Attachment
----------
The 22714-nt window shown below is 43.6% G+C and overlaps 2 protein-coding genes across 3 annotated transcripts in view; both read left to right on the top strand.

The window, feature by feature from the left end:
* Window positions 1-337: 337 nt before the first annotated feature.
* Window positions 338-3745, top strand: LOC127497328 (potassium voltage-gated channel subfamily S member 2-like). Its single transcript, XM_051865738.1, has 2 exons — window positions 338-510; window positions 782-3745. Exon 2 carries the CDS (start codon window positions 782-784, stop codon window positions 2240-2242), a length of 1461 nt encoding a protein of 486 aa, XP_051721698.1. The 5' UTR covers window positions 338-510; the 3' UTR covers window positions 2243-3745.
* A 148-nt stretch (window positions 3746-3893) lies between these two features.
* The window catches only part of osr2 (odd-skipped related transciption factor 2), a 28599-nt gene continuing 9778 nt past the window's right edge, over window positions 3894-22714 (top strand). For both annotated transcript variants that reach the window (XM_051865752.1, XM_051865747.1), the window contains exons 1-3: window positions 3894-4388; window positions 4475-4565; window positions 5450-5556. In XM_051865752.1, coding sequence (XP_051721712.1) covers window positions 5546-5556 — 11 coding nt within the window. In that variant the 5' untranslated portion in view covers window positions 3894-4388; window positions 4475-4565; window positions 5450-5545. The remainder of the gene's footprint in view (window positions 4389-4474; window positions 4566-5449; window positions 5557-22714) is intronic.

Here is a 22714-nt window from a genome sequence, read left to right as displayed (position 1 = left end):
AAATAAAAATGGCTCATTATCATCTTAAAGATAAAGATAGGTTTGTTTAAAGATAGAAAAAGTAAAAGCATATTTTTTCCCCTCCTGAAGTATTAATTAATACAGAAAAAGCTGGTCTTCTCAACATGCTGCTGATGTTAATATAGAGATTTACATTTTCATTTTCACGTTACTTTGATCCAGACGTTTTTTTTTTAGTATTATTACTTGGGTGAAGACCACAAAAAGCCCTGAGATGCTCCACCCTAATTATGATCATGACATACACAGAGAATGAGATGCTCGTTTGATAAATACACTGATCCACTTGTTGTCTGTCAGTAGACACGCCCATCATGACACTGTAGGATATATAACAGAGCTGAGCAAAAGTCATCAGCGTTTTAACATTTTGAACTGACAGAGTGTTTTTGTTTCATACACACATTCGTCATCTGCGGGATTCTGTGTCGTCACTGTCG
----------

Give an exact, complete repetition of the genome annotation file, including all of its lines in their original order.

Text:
The 22714-nt window shown below is 43.6% G+C and overlaps 2 protein-coding genes across 3 annotated transcripts in view; both read left to right on the top strand.

The window, feature by feature from the left end:
* Window positions 1-337: 337 nt before the first annotated feature.
* Window positions 338-3745, top strand: LOC127497328 (potassium voltage-gated channel subfamily S member 2-like). Its single transcript, XM_051865738.1, has 2 exons — window positions 338-510; window positions 782-3745. Exon 2 carries the CDS (start codon window positions 782-784, stop codon window positions 2240-2242), a length of 1461 nt encoding a protein of 486 aa, XP_051721698.1. The 5' UTR covers window positions 338-510; the 3' UTR covers window positions 2243-3745.
* A 148-nt stretch (window positions 3746-3893) lies between these two features.
* The window catches only part of osr2 (odd-skipped related transciption factor 2), a 28599-nt gene continuing 9778 nt past the window's right edge, over window positions 3894-22714 (top strand). For both annotated transcript variants that reach the window (XM_051865752.1, XM_051865747.1), the window contains exons 1-3: window positions 3894-4388; window positions 4475-4565; window positions 5450-5556. In XM_051865752.1, coding sequence (XP_051721712.1) covers window positions 5546-5556 — 11 coding nt within the window. In that variant the 5' untranslated portion in view covers window positions 3894-4388; window positions 4475-4565; window positions 5450-5545. The remainder of the gene's footprint in view (window positions 4389-4474; window positions 4566-5449; window positions 5557-22714) is intronic.

Here is a 22714-nt window from a genome sequence, read left to right as displayed (position 1 = left end):
AAATAAAAATGGCTCATTATCATCTTAAAGATAAAGATAGGTTTGTTTAAAGATAGAAAAAGTAAAAGCATATTTTTTCCCCTCCTGAAGTATTAATTAATACAGAAAAAGCTGGTCTTCTCAACATGCTGCTGATGTTAATATAGAGATTTACATTTTCATTTTCACGTTACTTTGATCCAGACGTTTTTTTTTTAGTATTATTACTTGGGTGAAGACCACAAAAAGCCCTGAGATGCTCCACCCTAATTATGATCATGACATACACAGAGAATGAGATGCTCGTTTGATAAATACACTGATCCACTTGTTGTCTGTCAGTAGACACGCCCATCATGACACTGTAGGATATATAACAGAGCTGAGCAAAAGTCATCAGCGTTTTAACATTTTGAACTGACAGAGTGTTTTTGTTTCATACACACATTCGTCATCTGCGGGATTCTGTGTCGTCACTGTCG